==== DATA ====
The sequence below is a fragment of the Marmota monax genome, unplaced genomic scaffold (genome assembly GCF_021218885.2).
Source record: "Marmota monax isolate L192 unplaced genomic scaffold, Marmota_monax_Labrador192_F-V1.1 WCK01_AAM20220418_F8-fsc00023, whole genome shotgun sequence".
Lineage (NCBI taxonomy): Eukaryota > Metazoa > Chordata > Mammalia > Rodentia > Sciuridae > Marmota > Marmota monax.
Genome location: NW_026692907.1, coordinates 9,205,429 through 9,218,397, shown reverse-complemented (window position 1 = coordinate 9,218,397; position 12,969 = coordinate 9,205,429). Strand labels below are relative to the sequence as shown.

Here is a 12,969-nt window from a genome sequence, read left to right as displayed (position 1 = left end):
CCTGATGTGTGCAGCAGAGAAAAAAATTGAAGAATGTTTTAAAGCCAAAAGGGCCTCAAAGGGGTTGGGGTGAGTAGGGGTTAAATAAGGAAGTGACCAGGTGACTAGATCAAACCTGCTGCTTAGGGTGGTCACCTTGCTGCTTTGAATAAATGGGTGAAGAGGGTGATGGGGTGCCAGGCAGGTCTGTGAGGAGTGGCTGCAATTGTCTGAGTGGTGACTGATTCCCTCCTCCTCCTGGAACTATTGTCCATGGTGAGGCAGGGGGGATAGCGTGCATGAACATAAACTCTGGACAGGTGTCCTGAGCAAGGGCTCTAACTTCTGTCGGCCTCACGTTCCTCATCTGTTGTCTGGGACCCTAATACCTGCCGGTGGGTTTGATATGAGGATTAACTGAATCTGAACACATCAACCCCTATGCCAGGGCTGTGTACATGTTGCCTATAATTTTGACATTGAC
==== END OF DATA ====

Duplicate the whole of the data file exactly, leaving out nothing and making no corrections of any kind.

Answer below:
The sequence below is a fragment of the Marmota monax genome, unplaced genomic scaffold (genome assembly GCF_021218885.2).
Source record: "Marmota monax isolate L192 unplaced genomic scaffold, Marmota_monax_Labrador192_F-V1.1 WCK01_AAM20220418_F8-fsc00023, whole genome shotgun sequence".
Lineage (NCBI taxonomy): Eukaryota > Metazoa > Chordata > Mammalia > Rodentia > Sciuridae > Marmota > Marmota monax.
Genome location: NW_026692907.1, coordinates 9,205,429 through 9,218,397, shown reverse-complemented (window position 1 = coordinate 9,218,397; position 12,969 = coordinate 9,205,429). Strand labels below are relative to the sequence as shown.

Here is a 12,969-nt window from a genome sequence, read left to right as displayed (position 1 = left end):
CCTGATGTGTGCAGCAGAGAAAAAAATTGAAGAATGTTTTAAAGCCAAAAGGGCCTCAAAGGGGTTGGGGTGAGTAGGGGTTAAATAAGGAAGTGACCAGGTGACTAGATCAAACCTGCTGCTTAGGGTGGTCACCTTGCTGCTTTGAATAAATGGGTGAAGAGGGTGATGGGGTGCCAGGCAGGTCTGTGAGGAGTGGCTGCAATTGTCTGAGTGGTGACTGATTCCCTCCTCCTCCTGGAACTATTGTCCATGGTGAGGCAGGGGGGATAGCGTGCATGAACATAAACTCTGGACAGGTGTCCTGAGCAAGGGCTCTAACTTCTGTCGGCCTCACGTTCCTCATCTGTTGTCTGGGACCCTAATACCTGCCGGTGGGTTTGATATGAGGATTAACTGAATCTGAACACATCAACCCCTATGCCAGGGCTGTGTACATGTTGCCTATAATTTTGACATTGAC